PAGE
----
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Grand Jury Seated In Manhattan DA's Investigation Of Trump's Business Dealings

NEW YORK (CBSNewYork/AP) -- There's been a significant step forward in the criminal investigation into the Trump Organization.

As Laura Podesta explains, it's one that could lead to an indictment.

A two year investigation into the Trump organization may be advancing into a new phase. A source confirms to CBS News the Manhattan district attorney's office is convening a special grand jury to possibly consider criminal charges against top executives at former President Donald Trump's company.

A key target of the investigation is longtime Trump Organization CFO Allen Weisselberg.

"There is no transaction financially that did not go through Allen Weisselberg," said legal analyst Rikki Klieman.

CBS News has learned investigators are looking at the legality of tuition payments Weisselberg made to to his grandchildren's New York private school. His former daughter-in-law says some of the checks were signed by Weisselberg or Donald Trump.

Among the issues Manhattan DA Cy Vance, Jr. is investigating is possible hush payments made on behalf of Trump to silence women who've claimed to have had affairs with him, and potential property overvaluations.

"Possible charges of bank fraud, insurance fraud, tax fraud. This is a problem for Donald Trump if Allen Weisselberg becomes a witness against him," Klieman siad.

Those real estate accusations are something Trump's former personal lawyer Michael Cohen alleged two years ago.

"To your knowledge, did the president or his company ever inflate assets or revenues," former Rep. William Lacy Clay asked at the time.

"Yes," Cohen said.

"And was that done with the president's knowledge or direction?" Clay asked.

"Everything was done with the knowledge and at the direction of Mr. Trump," Cohen said.

In a statement, Trump called the investigation purely political, and driven by highly partisan Democrat prosecutors.

The new grand jury could eventually be asked to consider returning indictments. While working on that case, it also will be hearing other matters. The grand jury will meet three days a week for six months, according to the Washington Post.

Attorney General Letitia James said last week that she assigned two lawyers to work with Vance's office on the probe after her civil investigation into Trump evolved into a criminal matter.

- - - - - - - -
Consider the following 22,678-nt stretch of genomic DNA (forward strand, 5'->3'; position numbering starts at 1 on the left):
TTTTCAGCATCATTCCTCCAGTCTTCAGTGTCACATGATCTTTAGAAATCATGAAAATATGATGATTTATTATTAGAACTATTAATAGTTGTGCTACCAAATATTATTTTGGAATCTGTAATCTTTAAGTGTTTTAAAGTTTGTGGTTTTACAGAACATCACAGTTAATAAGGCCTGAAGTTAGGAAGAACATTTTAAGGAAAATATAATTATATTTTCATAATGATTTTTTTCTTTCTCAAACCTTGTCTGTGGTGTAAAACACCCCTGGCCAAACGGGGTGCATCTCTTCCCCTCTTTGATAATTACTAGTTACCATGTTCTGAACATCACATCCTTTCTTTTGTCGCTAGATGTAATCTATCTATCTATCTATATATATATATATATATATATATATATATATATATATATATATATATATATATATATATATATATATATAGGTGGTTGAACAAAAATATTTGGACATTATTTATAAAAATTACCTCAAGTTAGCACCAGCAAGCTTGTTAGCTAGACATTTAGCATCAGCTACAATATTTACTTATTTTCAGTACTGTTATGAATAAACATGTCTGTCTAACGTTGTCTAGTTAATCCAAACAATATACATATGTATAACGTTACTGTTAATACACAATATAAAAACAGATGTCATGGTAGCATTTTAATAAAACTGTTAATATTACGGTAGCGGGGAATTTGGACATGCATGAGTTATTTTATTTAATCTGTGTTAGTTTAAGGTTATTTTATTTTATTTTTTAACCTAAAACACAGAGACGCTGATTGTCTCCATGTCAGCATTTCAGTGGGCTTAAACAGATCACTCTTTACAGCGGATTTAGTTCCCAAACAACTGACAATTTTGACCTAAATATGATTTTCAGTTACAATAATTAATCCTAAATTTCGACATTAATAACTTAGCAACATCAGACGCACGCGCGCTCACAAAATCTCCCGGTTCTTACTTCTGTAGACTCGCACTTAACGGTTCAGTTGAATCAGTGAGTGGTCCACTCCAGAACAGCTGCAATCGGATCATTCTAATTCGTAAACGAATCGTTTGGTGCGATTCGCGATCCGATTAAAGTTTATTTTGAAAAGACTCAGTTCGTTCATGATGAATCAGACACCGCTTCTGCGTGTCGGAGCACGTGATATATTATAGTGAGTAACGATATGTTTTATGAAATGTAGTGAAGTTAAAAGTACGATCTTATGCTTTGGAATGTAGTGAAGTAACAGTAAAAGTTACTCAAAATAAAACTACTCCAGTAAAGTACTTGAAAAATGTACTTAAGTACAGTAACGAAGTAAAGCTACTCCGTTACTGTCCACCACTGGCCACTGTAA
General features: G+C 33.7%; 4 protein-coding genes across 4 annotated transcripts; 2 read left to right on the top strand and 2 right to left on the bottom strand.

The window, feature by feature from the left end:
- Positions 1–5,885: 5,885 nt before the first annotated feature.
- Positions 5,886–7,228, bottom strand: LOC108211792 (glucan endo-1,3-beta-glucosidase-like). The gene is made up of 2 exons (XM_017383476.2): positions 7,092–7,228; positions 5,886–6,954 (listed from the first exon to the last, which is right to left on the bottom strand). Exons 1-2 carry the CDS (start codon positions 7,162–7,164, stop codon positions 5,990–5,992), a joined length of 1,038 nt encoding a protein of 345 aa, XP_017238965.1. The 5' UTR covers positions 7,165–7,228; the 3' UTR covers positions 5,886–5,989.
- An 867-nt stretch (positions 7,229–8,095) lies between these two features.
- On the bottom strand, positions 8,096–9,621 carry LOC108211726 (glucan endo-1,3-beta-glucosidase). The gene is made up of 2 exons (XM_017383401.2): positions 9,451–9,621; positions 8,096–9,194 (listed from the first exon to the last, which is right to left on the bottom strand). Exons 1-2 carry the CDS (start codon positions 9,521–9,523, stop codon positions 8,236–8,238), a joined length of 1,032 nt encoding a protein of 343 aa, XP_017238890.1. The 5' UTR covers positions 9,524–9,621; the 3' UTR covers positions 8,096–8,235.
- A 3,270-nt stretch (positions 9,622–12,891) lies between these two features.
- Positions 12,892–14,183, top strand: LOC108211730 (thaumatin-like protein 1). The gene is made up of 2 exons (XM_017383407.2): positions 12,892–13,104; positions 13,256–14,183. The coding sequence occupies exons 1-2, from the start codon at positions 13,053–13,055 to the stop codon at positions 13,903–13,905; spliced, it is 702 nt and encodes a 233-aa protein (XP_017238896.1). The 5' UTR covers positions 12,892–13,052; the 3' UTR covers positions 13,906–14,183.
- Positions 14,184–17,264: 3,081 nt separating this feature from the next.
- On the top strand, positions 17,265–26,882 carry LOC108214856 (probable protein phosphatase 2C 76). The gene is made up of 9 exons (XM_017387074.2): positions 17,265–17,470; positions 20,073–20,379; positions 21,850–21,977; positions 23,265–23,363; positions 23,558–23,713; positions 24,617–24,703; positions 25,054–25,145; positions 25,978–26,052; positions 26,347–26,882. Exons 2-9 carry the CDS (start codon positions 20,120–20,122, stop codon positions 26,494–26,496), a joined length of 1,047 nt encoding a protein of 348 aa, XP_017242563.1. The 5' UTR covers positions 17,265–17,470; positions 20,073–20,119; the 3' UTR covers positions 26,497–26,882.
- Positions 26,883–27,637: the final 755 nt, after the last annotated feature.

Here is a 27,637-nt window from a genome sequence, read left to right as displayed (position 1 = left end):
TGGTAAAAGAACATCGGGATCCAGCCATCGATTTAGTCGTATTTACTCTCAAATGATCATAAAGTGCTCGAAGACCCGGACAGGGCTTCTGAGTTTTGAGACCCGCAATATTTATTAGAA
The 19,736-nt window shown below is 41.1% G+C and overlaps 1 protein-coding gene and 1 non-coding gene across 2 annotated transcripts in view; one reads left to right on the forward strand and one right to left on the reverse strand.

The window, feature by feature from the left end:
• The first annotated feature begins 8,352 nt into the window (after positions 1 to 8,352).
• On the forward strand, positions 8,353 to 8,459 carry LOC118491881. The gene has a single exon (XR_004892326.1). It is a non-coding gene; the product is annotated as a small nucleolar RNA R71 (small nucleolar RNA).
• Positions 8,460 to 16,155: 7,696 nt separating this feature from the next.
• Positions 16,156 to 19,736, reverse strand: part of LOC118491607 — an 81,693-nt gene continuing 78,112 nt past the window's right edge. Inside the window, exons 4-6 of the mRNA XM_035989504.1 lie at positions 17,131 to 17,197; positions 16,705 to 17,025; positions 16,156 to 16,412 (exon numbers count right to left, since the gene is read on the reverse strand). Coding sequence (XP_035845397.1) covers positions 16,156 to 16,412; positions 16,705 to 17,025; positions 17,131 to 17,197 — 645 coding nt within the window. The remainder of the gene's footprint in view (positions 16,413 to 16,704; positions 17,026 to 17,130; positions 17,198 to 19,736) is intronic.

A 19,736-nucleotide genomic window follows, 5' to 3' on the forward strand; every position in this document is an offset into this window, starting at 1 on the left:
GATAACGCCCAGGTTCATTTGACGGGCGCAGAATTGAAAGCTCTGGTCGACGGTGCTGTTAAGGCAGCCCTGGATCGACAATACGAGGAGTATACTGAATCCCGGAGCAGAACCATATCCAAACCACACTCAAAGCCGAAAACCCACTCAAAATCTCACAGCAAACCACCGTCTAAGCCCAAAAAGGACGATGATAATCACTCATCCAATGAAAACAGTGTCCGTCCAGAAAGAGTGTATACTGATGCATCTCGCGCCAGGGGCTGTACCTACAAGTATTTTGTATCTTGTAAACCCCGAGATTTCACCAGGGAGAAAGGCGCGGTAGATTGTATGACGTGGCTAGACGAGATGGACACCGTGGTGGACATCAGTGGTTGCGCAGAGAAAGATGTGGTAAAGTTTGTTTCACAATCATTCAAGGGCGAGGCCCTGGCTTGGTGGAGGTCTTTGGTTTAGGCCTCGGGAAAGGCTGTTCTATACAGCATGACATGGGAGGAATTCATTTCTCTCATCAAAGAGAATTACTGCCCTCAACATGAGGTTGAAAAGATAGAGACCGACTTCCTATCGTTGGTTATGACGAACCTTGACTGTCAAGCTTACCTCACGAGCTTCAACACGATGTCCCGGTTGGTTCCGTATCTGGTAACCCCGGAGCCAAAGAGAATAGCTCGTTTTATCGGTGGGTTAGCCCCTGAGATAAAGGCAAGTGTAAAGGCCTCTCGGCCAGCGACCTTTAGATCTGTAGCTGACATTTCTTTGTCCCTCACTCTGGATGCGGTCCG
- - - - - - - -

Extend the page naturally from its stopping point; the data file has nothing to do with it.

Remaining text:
James, a Democrat, said her office also is continuing its civil investigation into Trump. She did not say what prompted her office to expand its investigation into a criminal probe.

In recent months, Vance hired former mafia prosecutor Mark Pomerantz to help run the investigation and has been interviewing witnesses, including Trump's former personal lawyer, Michael Cohen.

Vance declined to run for reelection and will leave office at the end of the year, meaning the Trump case is likely to pass to his successor in some form. An election next month is all but certain to determine who that will be.

Trump said in a statement last week that he's being "unfairly attacked and abused by a corrupt political system." He contends the investigations are part of a Democratic plot to silence his voters and block him from running for president again.

In February, the U.S. Supreme Court buoyed Vance's investigation by clearing the way for the prosecutor to enforce a subpoena on Trump's accounting firm and obtain eight years of tax returns and related documents for the former president, the Trump Organization and other Trump entities.

The documents are protected by grand jury secrecy rules and are not expected to be made public.

(© Copyright 2021 CBS Broadcasting Inc. All Rights Reserved. The Associated Press contributed to this report.)

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